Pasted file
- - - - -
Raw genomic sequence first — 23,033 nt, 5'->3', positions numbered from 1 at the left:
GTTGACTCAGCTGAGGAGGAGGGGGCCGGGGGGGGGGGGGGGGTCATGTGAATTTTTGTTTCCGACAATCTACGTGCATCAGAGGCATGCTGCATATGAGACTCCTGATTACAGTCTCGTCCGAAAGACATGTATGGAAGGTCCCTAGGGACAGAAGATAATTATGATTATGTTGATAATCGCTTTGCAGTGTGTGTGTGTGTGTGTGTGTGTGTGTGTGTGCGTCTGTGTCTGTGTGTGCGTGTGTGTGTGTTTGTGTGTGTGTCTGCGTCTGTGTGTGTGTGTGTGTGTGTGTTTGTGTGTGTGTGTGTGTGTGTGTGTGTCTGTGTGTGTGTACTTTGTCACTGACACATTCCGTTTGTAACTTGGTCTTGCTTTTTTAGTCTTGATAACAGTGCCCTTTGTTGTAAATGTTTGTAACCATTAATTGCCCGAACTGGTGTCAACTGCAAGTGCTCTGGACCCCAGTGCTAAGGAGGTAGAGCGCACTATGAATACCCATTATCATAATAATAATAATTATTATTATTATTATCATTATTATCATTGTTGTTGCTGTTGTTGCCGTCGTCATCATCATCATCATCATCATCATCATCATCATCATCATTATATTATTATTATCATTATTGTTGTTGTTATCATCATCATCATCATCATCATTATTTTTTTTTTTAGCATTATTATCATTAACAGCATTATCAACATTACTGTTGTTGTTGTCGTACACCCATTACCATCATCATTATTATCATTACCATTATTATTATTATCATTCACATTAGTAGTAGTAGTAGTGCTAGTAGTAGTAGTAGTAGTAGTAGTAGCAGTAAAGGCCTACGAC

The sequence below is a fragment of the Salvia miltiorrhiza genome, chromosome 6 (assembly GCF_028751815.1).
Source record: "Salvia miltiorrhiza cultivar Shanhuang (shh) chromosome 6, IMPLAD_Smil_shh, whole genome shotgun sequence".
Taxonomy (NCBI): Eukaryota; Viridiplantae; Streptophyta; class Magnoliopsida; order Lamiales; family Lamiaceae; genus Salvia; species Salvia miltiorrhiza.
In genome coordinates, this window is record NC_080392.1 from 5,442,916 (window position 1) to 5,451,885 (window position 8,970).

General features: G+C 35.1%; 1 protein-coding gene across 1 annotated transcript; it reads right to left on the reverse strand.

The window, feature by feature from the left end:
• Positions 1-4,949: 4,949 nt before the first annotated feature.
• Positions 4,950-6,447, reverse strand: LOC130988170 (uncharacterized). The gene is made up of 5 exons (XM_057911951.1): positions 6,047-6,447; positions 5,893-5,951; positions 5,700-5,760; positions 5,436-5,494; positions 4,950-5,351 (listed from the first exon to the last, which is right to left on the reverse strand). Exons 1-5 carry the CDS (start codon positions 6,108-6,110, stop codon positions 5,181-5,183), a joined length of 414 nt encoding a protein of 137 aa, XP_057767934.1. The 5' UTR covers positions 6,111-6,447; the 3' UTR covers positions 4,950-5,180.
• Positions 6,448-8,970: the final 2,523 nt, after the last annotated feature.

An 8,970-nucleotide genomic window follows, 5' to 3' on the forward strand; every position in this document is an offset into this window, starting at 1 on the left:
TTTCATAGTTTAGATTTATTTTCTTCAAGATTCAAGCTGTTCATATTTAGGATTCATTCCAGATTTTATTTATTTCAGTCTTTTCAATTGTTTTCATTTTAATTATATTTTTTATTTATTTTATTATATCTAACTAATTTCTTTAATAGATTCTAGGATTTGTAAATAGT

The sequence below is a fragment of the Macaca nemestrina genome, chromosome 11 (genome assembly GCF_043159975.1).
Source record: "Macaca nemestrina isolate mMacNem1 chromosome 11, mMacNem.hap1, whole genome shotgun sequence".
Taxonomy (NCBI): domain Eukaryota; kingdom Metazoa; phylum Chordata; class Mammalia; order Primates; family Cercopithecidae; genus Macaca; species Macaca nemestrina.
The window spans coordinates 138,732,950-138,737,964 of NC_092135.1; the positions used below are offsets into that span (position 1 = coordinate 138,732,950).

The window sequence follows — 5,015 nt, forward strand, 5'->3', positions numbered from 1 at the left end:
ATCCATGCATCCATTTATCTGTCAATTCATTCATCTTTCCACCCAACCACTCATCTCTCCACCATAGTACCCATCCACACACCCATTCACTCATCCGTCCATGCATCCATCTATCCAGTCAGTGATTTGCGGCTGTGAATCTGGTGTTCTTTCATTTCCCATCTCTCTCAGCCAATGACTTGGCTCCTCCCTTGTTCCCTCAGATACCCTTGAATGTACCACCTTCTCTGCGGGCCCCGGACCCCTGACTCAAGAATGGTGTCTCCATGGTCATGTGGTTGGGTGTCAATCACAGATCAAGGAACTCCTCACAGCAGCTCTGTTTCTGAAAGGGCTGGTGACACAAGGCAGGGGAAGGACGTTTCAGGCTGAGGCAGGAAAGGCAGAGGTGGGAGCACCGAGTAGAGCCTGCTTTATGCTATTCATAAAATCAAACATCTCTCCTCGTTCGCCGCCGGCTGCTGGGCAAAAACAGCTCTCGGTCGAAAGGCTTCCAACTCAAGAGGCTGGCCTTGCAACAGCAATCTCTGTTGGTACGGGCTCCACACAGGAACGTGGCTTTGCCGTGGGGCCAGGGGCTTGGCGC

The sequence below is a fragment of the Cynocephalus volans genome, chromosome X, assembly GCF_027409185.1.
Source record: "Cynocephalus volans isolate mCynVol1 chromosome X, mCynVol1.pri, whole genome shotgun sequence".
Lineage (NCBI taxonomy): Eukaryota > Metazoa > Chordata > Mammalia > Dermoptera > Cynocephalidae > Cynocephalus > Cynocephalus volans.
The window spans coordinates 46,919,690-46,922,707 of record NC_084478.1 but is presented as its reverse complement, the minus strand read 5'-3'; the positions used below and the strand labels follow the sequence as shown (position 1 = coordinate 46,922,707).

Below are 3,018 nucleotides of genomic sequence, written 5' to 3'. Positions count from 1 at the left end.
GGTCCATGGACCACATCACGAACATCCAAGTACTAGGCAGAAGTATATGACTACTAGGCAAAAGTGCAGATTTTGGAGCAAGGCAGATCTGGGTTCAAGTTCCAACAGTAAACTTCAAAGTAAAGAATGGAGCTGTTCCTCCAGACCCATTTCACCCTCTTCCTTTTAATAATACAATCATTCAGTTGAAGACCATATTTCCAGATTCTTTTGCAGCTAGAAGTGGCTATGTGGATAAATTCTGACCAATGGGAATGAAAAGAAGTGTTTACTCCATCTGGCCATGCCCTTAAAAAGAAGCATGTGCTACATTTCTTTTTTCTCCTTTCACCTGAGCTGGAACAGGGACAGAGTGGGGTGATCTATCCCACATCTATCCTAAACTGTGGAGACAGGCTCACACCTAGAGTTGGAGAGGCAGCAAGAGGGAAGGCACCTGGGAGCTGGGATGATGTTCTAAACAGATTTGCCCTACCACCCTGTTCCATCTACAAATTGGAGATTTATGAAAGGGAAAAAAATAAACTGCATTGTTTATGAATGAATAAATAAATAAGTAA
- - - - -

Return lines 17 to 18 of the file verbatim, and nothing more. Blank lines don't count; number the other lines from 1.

The window spans coordinates 138,732,950-138,737,964 of NC_092135.1; the positions used below are offsets into that span (position 1 = coordinate 138,732,950).

The window sequence follows — 5,015 nt, forward strand, 5'->3', positions numbered from 1 at the left end: